21st Oregon Festival of Cars

2003 Lamborghini Murcielago

Great car shows don’t happen by accident.

The ingredients that go into a successful car event are similar all over the world. You need a good location, great cars and a thoughtful, hard-working team to pull it all together.

Bend, Oregon is located 162 miles south and east of Portland, Oregon. With a population of just 87,000, it might seem like an unlikely place to find more than 150 vintage and classic cars on display. But last Saturday, the driving range at the lovely Broken Top Golf Club came alive with a field of cars. They shined in every color of the rainbow, along with a few — like the striking light metallic green of a Lamborghini Gallardo — that have never graced the skies.

The Oregon Festival of Cars is the brainchild of John and Carlyn Draneas and Ed and Barbara Grayson. John Draneas is SCM’s legal columnist, while the Graysons provide top-flight service to Jaguar and exotic car owners through their shop, Consolidated Auto Works. This was the event’s 21st year.

Graphic design, support services and the glue to hold it all together come from Jodi Ellis.

It’s been several years since I’ve attended the Oregon Festival of Cars. Too often, my schedule in late September has been packed with conflicting events.  However, this year I had an opening and made my plans. John had already engaged the very capable duo of Paul Duchene and Mark Scholz to act as emcees, so I was free to lollygag around the field and just kick tires — something that I rarely have the time to do when I am working at a car show.

The event starts Friday morning with a tour from Ron Tonkin Ferrari and Maserati in Wilsonville, just south of Portland, ending with a lunch at the Erickson Air Museum in Madras. Nearly every plane in the collection is air-worthy; just that morning they had taken out their B-17 and their P-51 for flights.

We got a behind-the-scenes tour of their restoration facility, where we examined two exceedingly rare WWII German warplanes being brought back to life — an FW 190 and an ME 109.

That night there was a reception at Kendall Porsche of Bend. The following day, while those working at and participating in the show were up at the crack of dawn in 40-degree weather, wiping the frost of their cars and doing final detailing, I was at Starbucks enjoying a latte. Being a civilian has its advantages.

New this year were three-dozen Porsches from the High Desert Region Porsche Club and the mostly-modern cars looked terrific as they provided the right flank of the classic car showfield.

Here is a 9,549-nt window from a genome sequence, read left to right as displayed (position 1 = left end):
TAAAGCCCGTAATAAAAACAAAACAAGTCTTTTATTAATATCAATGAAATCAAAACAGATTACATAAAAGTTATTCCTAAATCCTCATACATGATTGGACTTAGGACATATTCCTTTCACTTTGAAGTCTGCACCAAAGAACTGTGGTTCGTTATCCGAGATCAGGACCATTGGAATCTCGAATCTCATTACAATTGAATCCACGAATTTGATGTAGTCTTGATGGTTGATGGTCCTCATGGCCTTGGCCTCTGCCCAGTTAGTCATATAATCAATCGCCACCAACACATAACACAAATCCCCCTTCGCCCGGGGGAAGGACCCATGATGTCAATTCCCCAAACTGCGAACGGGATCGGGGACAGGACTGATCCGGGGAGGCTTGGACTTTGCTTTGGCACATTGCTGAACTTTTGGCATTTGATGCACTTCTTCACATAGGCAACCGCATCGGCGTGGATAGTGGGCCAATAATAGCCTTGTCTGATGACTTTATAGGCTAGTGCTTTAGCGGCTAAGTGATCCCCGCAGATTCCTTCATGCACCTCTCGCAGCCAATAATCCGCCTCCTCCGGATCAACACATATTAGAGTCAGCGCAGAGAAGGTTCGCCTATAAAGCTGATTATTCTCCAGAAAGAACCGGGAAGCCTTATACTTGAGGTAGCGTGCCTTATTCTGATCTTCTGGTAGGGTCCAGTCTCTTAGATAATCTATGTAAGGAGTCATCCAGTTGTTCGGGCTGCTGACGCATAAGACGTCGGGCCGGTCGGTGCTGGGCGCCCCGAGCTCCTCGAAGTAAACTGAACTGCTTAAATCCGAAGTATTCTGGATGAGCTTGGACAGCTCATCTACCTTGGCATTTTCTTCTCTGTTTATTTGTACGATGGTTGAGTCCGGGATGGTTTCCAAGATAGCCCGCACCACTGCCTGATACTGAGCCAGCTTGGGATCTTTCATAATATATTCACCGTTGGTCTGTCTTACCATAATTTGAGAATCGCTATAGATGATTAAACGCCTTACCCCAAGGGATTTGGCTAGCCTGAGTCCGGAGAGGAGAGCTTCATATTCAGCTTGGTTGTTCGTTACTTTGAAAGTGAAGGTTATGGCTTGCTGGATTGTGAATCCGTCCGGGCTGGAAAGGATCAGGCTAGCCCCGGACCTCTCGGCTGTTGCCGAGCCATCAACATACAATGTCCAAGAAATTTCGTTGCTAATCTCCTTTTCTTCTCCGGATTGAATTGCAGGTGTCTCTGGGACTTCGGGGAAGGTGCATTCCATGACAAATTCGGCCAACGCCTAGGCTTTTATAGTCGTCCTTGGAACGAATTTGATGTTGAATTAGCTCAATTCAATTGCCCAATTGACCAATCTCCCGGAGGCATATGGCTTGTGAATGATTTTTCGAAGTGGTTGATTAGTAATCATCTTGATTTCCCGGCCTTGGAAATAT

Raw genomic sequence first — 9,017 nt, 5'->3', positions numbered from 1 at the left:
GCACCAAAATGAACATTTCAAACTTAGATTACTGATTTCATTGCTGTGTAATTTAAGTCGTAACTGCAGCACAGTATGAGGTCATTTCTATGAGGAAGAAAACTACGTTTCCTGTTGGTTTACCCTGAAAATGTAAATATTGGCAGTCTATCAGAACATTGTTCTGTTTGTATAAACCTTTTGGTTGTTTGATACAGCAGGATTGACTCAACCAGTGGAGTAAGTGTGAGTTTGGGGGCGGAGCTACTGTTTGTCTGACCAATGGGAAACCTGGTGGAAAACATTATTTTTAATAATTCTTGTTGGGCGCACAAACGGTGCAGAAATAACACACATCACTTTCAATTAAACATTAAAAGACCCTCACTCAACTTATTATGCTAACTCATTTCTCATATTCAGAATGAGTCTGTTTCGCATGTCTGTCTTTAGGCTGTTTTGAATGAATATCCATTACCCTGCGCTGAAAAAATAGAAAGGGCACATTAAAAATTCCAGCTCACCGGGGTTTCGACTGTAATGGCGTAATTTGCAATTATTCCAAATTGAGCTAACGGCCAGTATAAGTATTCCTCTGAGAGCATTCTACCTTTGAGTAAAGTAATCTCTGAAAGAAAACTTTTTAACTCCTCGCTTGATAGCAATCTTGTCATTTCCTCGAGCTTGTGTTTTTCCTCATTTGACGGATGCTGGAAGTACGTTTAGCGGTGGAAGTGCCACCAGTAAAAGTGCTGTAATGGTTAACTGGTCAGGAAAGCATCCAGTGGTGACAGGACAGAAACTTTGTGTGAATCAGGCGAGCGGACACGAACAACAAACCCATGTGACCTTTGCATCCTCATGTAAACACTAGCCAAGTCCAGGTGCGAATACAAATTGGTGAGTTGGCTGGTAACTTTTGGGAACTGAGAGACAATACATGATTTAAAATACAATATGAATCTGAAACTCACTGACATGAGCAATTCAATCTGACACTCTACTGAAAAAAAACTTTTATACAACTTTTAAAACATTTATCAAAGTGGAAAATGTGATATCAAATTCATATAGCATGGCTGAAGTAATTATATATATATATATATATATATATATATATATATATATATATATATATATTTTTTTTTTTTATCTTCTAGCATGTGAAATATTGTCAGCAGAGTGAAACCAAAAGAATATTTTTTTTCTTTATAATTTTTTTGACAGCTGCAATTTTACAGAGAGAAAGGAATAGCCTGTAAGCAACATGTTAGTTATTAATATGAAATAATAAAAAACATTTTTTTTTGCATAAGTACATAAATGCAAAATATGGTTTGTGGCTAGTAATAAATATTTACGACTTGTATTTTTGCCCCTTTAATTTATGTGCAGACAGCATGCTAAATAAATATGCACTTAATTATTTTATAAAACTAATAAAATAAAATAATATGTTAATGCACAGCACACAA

The show itself, with its theme of “Going Topless in 2016” featured an eclectic array of cars, ranging from a 1959 Auto Union 100S brought by Jamo Ojala, to the cover car of the program, a Ferrari 488 Spider owned by collector Brendan Gallaher. (Gallaher’s Ferrari 250 TdF won “Best of Show” at this year’s Concorso Italiano in Monterey, CA).

Presenting sponsors of the OFC include Chubb Insurance, Ron Tonkin Gran Turismo, GermanMasterTech and the Broken Top Club. Other sponsors include Kendall Porsche of Bend, Club Carrera, Mount Bachelor Village Resort, XKs Unlimited, H&R (premium suspension components) and Enthusiast Media Group. Proceeds from the OFC benefit the Humane Society of Central Oregon.

The day concluded with some special awards. They were:

  • Jay Audia “People’s Choice”:  Steve Spangler (Powell Butte, OR)  1965 Austin-Healey MK III 3000
  • Tom Anderson “Participant’s Choice”:  Josh van Eikeren (Bend, OR)  2003 Lamborghini Murcielago
  • Humane Society’s “Pick of the Litter” Award:  Ken and Kathy Granacki (Bend, OR) 2008 Lamborghini Gallardo
  • RTGT’s “Best Italian Car”:  Mike Stinson (Pocatello, ID) 1979 Fiat Brava
  • XK’s Unlimited “Best British Car”:  Jeff Spear (La Pine, OR) 1960 Austin Seven Mini
  • Chubb Insurance Award:  Howell and Cynthia Cobb (West Linn, OR) 1968 Jaguar E-Type OTS

The next day, more than 60 classic and modern cars lined up for “The Dash,” a spirited two-hour drive that took us over the 5,325-foot Mackenzie Pass Highway through a 65-square-mile lava field and ended at the Belknap Hot Springs Lodge and Garden Springs resort. Their homemade black-and-blueberry pie, topped with cream, was worth every diet-busting calorie.

As someone who simply came to look at cars and chat with friends, this was an immensely satisfying event. From the way the driving green was carefully marked so that each car had a specific place to be staged, to the tours and the dinners, each car owner was made to feel special, whether they were bringing a new Maserati or a vintage Porsche.

An additional treat for me was that the car I drove achieved second-place in the balloting for the People’s Choice Award. That wasn’t completely unexpected, as McLaren had delivered a 2017 570GT for me to drive on the twisting two-lane roads to Bend. But that’s a story for another time.


Keith Martin

Keith Martin has been involved with the collector car hobby for more than 30 years. As a writer, publisher, television commentator and enthusiast, he is constantly on the go, meeting collectors and getting involved in their activities throughout the world. He is the founder and publisher of the monthly Sports Car Market and bi-monthly American Car Collector magazines, has written for the New York Times, Automobile, AutoWeek, Road & Track and other publications, is an emcee for numerous concours, and has his own show, “What’s My Car Worth,” shown on Velocity.

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